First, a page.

We have been attending the Global Editorial Network Summit in Vienna this week and there have been many speeches, workshops and masterclasses on the use of Artificial Intelligence in newsrooms across the world. The range of topics included using robots to write stories, using software to identify elements of a photo and tracing sentiment to news stories on social media platforms.
What is very interesting is that although the technology clearly exists there is evidence that wide-spread adoption is going to a be slow process partly because there is much doubt about exactly how such news is going to be regulated.
The Associated Press is a fairly early adopter of these sorts of technologies and they have already taken some internal steps including giving the automated ‘author’ a byline which clearly identifies that the story was not written by a human. Their applications have focused mainly on the automated creation of company results stories and sports results where they have stepped carefully in terms of ensuring that journalists retain an overview of all output.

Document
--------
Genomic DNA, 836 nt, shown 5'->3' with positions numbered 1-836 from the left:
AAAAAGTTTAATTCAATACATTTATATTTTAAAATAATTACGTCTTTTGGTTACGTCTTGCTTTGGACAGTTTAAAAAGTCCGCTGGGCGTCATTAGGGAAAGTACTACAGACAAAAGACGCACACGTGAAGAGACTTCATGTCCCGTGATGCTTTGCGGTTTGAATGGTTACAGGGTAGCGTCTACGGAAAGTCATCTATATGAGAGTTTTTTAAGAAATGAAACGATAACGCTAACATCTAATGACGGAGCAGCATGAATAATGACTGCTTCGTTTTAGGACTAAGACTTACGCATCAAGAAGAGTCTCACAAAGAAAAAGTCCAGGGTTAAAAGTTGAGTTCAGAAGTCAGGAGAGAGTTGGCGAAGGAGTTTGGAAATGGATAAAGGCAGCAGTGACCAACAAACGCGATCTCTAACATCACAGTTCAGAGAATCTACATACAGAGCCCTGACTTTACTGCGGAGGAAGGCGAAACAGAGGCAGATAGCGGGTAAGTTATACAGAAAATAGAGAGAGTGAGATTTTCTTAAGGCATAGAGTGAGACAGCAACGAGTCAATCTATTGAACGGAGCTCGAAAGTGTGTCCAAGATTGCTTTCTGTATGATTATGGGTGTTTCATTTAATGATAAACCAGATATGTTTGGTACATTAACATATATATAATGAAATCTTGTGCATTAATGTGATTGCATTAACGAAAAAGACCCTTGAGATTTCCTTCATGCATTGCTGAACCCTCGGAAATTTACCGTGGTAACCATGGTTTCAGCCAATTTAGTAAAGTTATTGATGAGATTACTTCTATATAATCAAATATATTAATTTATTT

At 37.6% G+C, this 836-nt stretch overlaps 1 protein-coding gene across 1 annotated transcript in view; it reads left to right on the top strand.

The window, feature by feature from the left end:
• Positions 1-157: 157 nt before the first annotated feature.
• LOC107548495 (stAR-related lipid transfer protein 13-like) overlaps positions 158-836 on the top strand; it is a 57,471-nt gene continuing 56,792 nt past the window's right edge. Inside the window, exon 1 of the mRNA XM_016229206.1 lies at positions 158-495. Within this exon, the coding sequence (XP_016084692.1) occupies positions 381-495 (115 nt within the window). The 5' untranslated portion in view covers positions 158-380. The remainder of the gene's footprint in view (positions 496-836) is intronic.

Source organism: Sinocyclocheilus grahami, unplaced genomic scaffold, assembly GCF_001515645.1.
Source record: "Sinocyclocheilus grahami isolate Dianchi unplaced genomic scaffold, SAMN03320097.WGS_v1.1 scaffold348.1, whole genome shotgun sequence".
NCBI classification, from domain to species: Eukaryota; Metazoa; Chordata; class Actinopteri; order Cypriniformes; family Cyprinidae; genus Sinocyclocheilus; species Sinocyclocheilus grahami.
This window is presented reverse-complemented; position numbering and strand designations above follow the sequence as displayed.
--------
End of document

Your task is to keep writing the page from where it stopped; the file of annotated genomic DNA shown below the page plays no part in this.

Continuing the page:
What is clear in all the inserts at the conference is that all AI implementations are going to take some time to bed into organisations and be fully accepted by journalists and other writers. It is also going to be tricky to fully regulate how and where such technology can be implanted carefully and appropriately so as to remove internal bias and to allay fears.
What is also clear is that these technologies have already shown that they can save significant journalistic time resources – AP reported that no writing jobs have been lost even though their coverage of final results has increased from 300 to 3,700.
So it is heading our way and AI will affect what you read now or soon but it may just be that general regulation is not quite up to speed with reality.